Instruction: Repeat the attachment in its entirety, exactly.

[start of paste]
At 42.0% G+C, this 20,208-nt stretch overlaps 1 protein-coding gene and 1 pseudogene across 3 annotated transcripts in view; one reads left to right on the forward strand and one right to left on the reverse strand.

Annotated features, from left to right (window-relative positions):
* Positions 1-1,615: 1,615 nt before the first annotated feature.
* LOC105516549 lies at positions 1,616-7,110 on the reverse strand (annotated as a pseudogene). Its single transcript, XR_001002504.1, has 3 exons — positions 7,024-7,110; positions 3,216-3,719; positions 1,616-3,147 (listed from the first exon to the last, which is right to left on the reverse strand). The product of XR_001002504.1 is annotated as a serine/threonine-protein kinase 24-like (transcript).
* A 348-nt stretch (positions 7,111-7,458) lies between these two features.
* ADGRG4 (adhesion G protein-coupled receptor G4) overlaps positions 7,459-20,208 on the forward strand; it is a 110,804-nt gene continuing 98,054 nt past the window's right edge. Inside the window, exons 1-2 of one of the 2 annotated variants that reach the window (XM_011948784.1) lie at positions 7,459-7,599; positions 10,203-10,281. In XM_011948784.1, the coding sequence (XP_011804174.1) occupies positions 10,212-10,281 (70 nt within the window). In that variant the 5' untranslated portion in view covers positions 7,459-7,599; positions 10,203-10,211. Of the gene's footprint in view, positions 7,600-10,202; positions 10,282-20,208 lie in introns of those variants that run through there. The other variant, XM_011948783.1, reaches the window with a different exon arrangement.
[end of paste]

At 42.0% G+C, this 20,208-nt stretch overlaps 1 protein-coding gene and 1 pseudogene across 3 annotated transcripts in view; one reads left to right on the forward strand and one right to left on the reverse strand.

Annotated features, from left to right (window-relative positions):
* Positions 1-1,615: 1,615 nt before the first annotated feature.
* LOC105516549 lies at positions 1,616-7,110 on the reverse strand (annotated as a pseudogene). Its single transcript, XR_001002504.1, has 3 exons — positions 7,024-7,110; positions 3,216-3,719; positions 1,616-3,147 (listed from the first exon to the last, which is right to left on the reverse strand). The product of XR_001002504.1 is annotated as a serine/threonine-protein kinase 24-like (transcript).
* A 348-nt stretch (positions 7,111-7,458) lies between these two features.
* ADGRG4 (adhesion G protein-coupled receptor G4) overlaps positions 7,459-20,208 on the forward strand; it is a 110,804-nt gene continuing 98,054 nt past the window's right edge. Inside the window, exons 1-2 of one of the 2 annotated variants that reach the window (XM_011948784.1) lie at positions 7,459-7,599; positions 10,203-10,281. In XM_011948784.1, the coding sequence (XP_011804174.1) occupies positions 10,212-10,281 (70 nt within the window). In that variant the 5' untranslated portion in view covers positions 7,459-7,599; positions 10,203-10,211. Of the gene's footprint in view, positions 7,600-10,202; positions 10,282-20,208 lie in introns of those variants that run through there. The other variant, XM_011948783.1, reaches the window with a different exon arrangement.